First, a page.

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The Giaour


Added Mon, 04/12/2017
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The Giaour

The Giaour is a poem by Lord Byron, first published in 1813 by T. Davison. It is the first work in Byron's series of Oriental romances. The poem is known not only for its commercial success, which strengthened the reputation of Lord Byron, but also for its vampire theme: Byron included in the poem the theme of vampirism, the concept of which he met during his Grand Tour.

Here vampirism is a curse received by giaur as punishment for his crime. Despite the fact that vampires are mentioned only in passing in the work, thanks to its success, it greatly influenced the popularization of the vampire image in literature and art.

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Lord Byron's poem "The Giaour" (1813) is the first mention of vampires in English literature and, thanks to its success, greatly influenced the popularization of the vampire image in literature and art.

The work consists of several episodes (chapters). It begins with a description of the beautiful nature, among which a gloomy figure of a demonic alien rider (giaura) appears, scaring the locals, bearing the burden of an eternal fatal curse. Then there is a brief episode telling how a rich Turk Hassan hires a boatman, telling him to dump a heavy bag into the sea (as it turns out later, this is the Turk's wife who cheated on him with a foreigner). The next episode tells how Hassan is eager to take revenge on an enemy-a foreigner, because of which he had to kill his own wife. Giaur suffers from the death of his beloved and also wants to put to death the one who killed his beloved. Giaur kills Hasan. Hasan turns out to have fallen to the death of the brave, and the soul of a foreigner, according to local beliefs, is cursed, and he is doomed to become a vampire who is destined to bring death to all his descendants. The final episodes of the poem take us to a Christian monastery, where a strange guest has been living for the seventh year. Giaur cannot find peace in any way, blaming himself not for the murder of Hassan, but for the fact that he could not save his beloved from the painful execution.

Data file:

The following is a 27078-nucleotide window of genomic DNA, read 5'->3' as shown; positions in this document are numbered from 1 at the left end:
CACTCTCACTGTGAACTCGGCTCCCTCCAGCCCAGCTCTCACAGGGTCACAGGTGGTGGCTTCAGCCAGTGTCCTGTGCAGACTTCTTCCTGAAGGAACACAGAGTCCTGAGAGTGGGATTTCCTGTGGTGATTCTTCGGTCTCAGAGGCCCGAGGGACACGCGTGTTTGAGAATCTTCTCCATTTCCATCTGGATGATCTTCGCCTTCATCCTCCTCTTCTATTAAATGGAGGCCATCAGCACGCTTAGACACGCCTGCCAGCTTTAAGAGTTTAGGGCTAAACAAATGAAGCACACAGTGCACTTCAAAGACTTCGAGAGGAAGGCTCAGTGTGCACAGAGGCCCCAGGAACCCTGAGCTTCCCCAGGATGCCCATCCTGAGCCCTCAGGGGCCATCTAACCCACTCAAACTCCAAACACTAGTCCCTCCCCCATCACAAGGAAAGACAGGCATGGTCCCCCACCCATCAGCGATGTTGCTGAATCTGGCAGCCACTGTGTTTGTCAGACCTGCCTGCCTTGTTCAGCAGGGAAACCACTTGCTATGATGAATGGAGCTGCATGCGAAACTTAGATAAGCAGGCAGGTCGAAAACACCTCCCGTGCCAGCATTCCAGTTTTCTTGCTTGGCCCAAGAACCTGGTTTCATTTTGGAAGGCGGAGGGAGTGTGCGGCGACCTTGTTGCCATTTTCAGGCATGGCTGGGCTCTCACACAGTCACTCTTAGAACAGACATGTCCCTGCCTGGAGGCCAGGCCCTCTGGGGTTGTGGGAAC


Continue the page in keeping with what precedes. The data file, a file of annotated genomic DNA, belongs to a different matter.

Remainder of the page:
Phenomena in artwork: A vampire

The character becomes a vampire after his curse for the murder. Description of the vampire in the piece boils down to the following lines:

But before that, from the grave

You should again out in the world

And as a monstrous vampire

Under the roof to come native

And you drink blood you are alive

Their own children.

In the darkness of the lingering night,

Fate and cursing the sky,

Under the shelter of the gloomy silence

Will dig into the chest of children, wives,

Moments of life shortening.


When bloody lips,

Gnashing his sharp teeth,

To the grave with a howl you'll come

You will repel spirits of hell

His terrible stamp

Inevitable curse.

Thus, in the work of the vampire kills people (primarily his family), drinking their blood. This meagre description is the first mention of vampires in English literature.

Translated by «Yandex.Translator»

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